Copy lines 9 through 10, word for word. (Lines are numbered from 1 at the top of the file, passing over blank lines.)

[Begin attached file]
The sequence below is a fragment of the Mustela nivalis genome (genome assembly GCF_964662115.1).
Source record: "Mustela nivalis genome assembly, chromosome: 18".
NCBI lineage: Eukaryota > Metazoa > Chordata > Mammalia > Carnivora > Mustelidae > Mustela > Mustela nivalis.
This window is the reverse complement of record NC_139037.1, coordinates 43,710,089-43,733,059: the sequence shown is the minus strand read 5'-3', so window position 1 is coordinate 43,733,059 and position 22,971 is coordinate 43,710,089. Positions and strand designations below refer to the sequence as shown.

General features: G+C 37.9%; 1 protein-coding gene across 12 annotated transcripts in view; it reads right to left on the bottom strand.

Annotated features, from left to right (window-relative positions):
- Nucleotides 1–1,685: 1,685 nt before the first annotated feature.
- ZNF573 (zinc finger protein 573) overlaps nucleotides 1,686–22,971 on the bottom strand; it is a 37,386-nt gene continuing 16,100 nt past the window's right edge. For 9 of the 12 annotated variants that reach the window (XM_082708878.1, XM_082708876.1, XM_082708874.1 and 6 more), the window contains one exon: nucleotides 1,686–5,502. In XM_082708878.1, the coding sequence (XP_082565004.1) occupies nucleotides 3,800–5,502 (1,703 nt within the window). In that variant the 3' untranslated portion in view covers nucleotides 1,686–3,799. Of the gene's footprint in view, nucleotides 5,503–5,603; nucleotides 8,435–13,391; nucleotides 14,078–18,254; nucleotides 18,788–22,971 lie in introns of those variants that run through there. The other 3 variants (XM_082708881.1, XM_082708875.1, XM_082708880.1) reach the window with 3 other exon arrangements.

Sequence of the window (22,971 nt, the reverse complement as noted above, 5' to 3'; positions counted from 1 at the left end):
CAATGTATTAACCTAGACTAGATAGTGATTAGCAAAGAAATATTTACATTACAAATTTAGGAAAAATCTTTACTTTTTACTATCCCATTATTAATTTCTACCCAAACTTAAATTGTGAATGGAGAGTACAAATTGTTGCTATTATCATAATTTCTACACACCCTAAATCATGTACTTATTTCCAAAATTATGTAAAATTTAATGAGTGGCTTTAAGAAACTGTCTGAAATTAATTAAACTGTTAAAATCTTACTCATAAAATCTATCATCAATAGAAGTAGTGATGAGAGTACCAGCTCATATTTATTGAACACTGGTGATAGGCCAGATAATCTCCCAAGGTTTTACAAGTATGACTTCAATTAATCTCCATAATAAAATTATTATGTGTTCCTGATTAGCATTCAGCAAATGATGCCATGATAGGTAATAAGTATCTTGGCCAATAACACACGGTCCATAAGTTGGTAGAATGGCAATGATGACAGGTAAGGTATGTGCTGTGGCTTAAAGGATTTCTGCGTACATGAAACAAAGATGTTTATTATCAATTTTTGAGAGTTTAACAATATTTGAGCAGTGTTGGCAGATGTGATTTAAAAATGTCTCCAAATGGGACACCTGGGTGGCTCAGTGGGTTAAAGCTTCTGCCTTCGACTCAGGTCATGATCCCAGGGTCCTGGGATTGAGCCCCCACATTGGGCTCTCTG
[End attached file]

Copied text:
Sequence of the window (22,971 nt, the reverse complement as noted above, 5' to 3'; positions counted from 1 at the left end):
CAATGTATTAACCTAGACTAGATAGTGATTAGCAAAGAAATATTTACATTACAAATTTAGGAAAAATCTTTACTTTTTACTATCCCATTATTAATTTCTACCCAAACTTAAATTGTGAATGGAGAGTACAAATTGTTGCTATTATCATAATTTCTACACACCCTAAATCATGTACTTATTTCCAAAATTATGTAAAATTTAATGAGTGGCTTTAAGAAACTGTCTGAAATTAATTAAACTGTTAAAATCTTACTCATAAAATCTATCATCAATAGAAGTAGTGATGAGAGTACCAGCTCATATTTATTGAACACTGGTGATAGGCCAGATAATCTCCCAAGGTTTTACAAGTATGACTTCAATTAATCTCCATAATAAAATTATTATGTGTTCCTGATTAGCATTCAGCAAATGATGCCATGATAGGTAATAAGTATCTTGGCCAATAACACACGGTCCATAAGTTGGTAGAATGGCAATGATGACAGGTAAGGTATGTGCTGTGGCTTAAAGGATTTCTGCGTACATGAAACAAAGATGTTTATTATCAATTTTTGAGAGTTTAACAATATTTGAGCAGTGTTGGCAGATGTGATTTAAAAATGTCTCCAAATGGGACACCTGGGTGGCTCAGTGGGTTAAAGCTTCTGCCTTCGACTCAGGTCATGATCCCAGGGTCCTGGGATTGAGCCCCCACATTGGGCTCTCTG